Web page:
Assessment criteria for practical skills

Striving to make the marking process reliable, clear and scrupulously fair will help students learn from the exercise, even when they fail

March 27, 2008

Lecturers who are assessing practical skills must be scrupulously clear about the criteria being used, and must be confident that any other assessor should come to the same evaluation given the same evidence, according to Sally Brown, co-author of Assessing Skills and Practice with Ruth Pickford.

Particular vigilance against bias is necessary, because practical assignments can rarely be marked anonymously. It is important to resist the urge to mark up students who normally do better or mark down those who have performed uncharacteristically well. Devise marking criteria that can assess individual and group work, and be clear about when they are expected to collaborate or not.

Brown and Pickford's advice is to think about how you are going to assess these skills as soon as you begin designing a course, so that practice opportunities can be built in. Write learning outcomes that lend themselves easily to practical assessment so that both students and fellow markers understand what is required. You must also make sure you are measuring exactly what you intend to measure.

Paul Kleiman, deputy director of Palatine, the Higher Education Academy's subject centre for dance, drama and music, says that if you are simply measuring competence then the assessment should focus on whether students can do what they are supposed to do without worrying how they got there. But measuring learning requires you to find a way “not only to get at and assess the process but also to enable students to articulate their understanding of what they have achieved and how”.

Jude Carroll, deputy director of the Assessment Standards Knowledge Exchange Centre for Excellence in Teaching and Learning, says a useful way of measuring practical skills is to break them down into individual elements. The disadvantage is that you do not use skills in small bits, so students need the chance to practise them in realistic situations, such as placements.

David Nicol, director of the project Re-Engineering Assessment Practices in Scottish Higher Education, argues that practical skills should always be assessed in a context as close as possible to that in which they will be used.

Peter Klappa, senior lecturer in biochemistry at Kent University, has tried to reconcile these two conflicting needs by getting students to carry out under exam conditions a practical that they have already tried before. At the end of the assessment, students produce a number, which they give examiners along with their name. Students get slightly different samples to prevent cheating and are able to resit if they fail. The intention is to test their ability to carry out a practical assignment accurately.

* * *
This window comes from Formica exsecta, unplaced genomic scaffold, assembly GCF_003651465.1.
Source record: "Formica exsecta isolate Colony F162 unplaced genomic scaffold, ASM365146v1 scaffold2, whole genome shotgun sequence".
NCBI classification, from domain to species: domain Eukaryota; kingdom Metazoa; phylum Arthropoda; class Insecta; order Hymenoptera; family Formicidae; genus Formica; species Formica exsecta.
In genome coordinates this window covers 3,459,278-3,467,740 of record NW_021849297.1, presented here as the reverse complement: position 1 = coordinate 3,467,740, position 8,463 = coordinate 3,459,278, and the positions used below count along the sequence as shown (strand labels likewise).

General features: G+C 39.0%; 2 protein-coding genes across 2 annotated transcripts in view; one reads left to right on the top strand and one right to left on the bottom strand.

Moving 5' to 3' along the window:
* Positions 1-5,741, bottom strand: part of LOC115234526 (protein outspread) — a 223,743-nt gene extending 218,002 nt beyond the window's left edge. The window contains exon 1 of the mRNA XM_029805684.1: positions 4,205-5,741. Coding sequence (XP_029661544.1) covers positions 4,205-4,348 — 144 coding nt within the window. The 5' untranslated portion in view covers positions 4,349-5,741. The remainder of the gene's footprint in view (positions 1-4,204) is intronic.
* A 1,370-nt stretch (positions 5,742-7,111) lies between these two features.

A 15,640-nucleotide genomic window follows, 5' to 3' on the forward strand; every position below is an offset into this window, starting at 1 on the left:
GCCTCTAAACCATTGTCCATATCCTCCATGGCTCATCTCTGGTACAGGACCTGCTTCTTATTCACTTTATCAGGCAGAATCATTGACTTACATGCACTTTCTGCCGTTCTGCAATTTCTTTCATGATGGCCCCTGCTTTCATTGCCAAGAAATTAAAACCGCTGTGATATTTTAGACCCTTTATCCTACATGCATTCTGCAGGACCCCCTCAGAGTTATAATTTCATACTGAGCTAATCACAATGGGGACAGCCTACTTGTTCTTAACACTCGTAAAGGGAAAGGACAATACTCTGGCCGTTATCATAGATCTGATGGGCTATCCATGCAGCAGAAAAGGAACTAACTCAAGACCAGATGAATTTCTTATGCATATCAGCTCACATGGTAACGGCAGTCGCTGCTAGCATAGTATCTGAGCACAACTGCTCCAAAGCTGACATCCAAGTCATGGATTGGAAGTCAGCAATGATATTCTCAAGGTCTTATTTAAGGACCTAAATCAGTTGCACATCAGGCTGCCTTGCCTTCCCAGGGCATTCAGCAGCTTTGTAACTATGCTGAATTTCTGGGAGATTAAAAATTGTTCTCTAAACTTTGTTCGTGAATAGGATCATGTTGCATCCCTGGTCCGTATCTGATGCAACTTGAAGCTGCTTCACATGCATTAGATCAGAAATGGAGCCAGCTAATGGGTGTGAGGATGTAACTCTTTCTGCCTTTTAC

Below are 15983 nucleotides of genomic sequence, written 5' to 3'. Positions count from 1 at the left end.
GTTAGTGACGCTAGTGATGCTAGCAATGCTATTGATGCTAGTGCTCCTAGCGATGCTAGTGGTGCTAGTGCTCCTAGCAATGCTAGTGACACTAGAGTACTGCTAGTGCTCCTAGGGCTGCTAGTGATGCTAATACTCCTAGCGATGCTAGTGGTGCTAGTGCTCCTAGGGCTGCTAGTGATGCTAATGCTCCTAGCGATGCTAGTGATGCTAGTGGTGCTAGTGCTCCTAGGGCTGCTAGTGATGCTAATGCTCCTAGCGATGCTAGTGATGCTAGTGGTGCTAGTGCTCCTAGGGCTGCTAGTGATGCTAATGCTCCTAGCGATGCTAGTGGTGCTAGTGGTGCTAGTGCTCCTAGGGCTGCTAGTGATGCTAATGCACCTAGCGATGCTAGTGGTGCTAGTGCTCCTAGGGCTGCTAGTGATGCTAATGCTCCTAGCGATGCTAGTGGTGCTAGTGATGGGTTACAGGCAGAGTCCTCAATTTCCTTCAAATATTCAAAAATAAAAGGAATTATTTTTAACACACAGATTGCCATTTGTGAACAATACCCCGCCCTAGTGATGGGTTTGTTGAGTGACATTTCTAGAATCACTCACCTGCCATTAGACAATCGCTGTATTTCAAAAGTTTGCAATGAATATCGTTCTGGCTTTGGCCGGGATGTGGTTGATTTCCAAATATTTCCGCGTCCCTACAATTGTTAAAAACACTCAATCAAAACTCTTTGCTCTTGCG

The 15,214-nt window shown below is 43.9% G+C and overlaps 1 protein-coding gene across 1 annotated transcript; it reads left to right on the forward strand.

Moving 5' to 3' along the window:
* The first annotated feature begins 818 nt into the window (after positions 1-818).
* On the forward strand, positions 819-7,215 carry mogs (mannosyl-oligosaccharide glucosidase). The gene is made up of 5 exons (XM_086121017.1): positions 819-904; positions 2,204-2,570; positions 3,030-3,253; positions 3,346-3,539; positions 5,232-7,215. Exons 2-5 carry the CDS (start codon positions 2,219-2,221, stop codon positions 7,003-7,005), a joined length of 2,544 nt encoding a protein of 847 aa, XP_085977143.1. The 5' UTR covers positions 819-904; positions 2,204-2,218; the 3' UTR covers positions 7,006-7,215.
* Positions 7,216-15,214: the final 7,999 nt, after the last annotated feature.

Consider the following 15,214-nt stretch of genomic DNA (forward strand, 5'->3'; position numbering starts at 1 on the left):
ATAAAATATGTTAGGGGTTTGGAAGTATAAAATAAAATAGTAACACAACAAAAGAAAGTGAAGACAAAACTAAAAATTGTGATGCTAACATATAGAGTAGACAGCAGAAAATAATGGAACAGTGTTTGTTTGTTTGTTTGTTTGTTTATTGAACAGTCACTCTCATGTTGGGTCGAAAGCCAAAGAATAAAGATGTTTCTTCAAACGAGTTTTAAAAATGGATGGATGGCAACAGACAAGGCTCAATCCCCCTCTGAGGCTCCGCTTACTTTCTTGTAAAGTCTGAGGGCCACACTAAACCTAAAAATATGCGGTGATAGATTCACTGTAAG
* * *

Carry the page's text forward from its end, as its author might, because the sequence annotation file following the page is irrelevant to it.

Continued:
Liz McDowell, director of the Centre of Excellence in Teaching and Learning in Assessment for Learning at Northumbria University, says it is useful to focus on specific elements rather than to praise or criticise everything at once. She also suggests getting students to monitor their own skills development through self-review and peer-review checklists.

Nicol says engaging students in identifying their own assessment criteria is helpful because it gives them ownership. Establishing what the criteria should be early on means that everyone is clear about what is being judged.

Brown and Pickford suggest observing and reviewing performance on several occasions to assure consistency. They also advise keeping good systematic records for quality assurance and clarifying benchmarks and standards with fellow assessors.

McDowell recommends resisting the temptation to develop students’ skills first and letting them use them in a “real” situation only later. She says: “Students are more motivated and more likely genuinely to take skills on board if they learn them as part of a project, experiment or performance rather than in isolation.”

Publications

• Assessing Skills and Practice, by Sally Brown and Ruth Pickford, Routledge, 2006

Links:

• Palatine, the Higher Education Academy subject centre for dance, drama and music: www.palatine.heacademy.ac.uk

• Re-engineering Assessment Practices in Scottish Higher Education: www.reap.ac.uk

• Centre for Excellence in Teaching and Learning in Assessment for Learning: http://northumbria.ac.uk/cetl_afl/

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